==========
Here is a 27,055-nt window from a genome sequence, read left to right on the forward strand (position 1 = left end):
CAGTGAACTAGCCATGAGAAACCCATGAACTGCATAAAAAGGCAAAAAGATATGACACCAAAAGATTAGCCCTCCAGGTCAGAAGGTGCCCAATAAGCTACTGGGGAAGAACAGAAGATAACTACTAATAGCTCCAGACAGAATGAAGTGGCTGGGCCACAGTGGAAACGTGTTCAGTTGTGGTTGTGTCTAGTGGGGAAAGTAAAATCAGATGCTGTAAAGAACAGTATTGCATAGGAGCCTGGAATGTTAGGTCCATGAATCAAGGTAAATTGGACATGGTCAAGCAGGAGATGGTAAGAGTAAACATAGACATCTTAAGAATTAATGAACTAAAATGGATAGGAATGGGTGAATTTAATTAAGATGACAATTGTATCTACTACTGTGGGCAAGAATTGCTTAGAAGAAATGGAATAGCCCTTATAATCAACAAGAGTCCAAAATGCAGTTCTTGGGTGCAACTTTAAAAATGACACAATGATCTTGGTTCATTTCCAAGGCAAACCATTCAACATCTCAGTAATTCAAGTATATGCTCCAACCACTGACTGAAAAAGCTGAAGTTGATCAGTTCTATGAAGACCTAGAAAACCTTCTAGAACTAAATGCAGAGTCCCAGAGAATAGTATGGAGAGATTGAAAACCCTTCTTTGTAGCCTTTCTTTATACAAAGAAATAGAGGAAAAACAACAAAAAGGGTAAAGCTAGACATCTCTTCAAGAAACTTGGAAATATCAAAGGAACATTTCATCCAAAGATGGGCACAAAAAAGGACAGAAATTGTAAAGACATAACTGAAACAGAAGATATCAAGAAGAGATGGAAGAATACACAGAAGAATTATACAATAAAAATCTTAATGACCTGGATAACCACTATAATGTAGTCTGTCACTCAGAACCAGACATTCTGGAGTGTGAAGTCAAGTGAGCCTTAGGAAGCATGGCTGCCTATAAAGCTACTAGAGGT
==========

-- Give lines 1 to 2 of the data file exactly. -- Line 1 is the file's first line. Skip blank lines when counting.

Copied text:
Here is a 27,055-nt window from a genome sequence, read left to right on the forward strand (position 1 = left end):
CAGTGAACTAGCCATGAGAAACCCATGAACTGCATAAAAAGGCAAAAAGATATGACACCAAAAGATTAGCCCTCCAGGTCAGAAGGTGCCCAATAAGCTACTGGGGAAGAACAGAAGATAACTACTAATAGCTCCAGACAGAATGAAGTGGCTGGGCCACAGTGGAAACGTGTTCAGTTGTGGTTGTGTCTAGTGGGGAAAGTAAAATCAGATGCTGTAAAGAACAGTATTGCATAGGAGCCTGGAATGTTAGGTCCATGAATCAAGGTAAATTGGACATGGTCAAGCAGGAGATGGTAAGAGTAAACATAGACATCTTAAGAATTAATGAACTAAAATGGATAGGAATGGGTGAATTTAATTAAGATGACAATTGTATCTACTACTGTGGGCAAGAATTGCTTAGAAGAAATGGAATAGCCCTTATAATCAACAAGAGTCCAAAATGCAGTTCTTGGGTGCAACTTTAAAAATGACACAATGATCTTGGTTCATTTCCAAGGCAAACCATTCAACATCTCAGTAATTCAAGTATATGCTCCAACCACTGACTGAAAAAGCTGAAGTTGATCAGTTCTATGAAGACCTAGAAAACCTTCTAGAACTAAATGCAGAGTCCCAGAGAATAGTATGGAGAGATTGAAAACCCTTCTTTGTAGCCTTTCTTTATACAAAGAAATAGAGGAAAAACAACAAAAAGGGTAAAGCTAGACATCTCTTCAAGAAACTTGGAAATATCAAAGGAACATTTCATCCAAAGATGGGCACAAAAAAGGACAGAAATTGTAAAGACATAACTGAAACAGAAGATATCAAGAAGAGATGGAAGAATACACAGAAGAATTATACAATAAAAATCTTAATGACCTGGATAACCACTATAATGTAGTCTGTCACTCAGAACCAGACATTCTGGAGTGTGAAGTCAAGTGAGCCTTAGGAAGCATGGCTGCCTATAAAGCTACTAGAGGT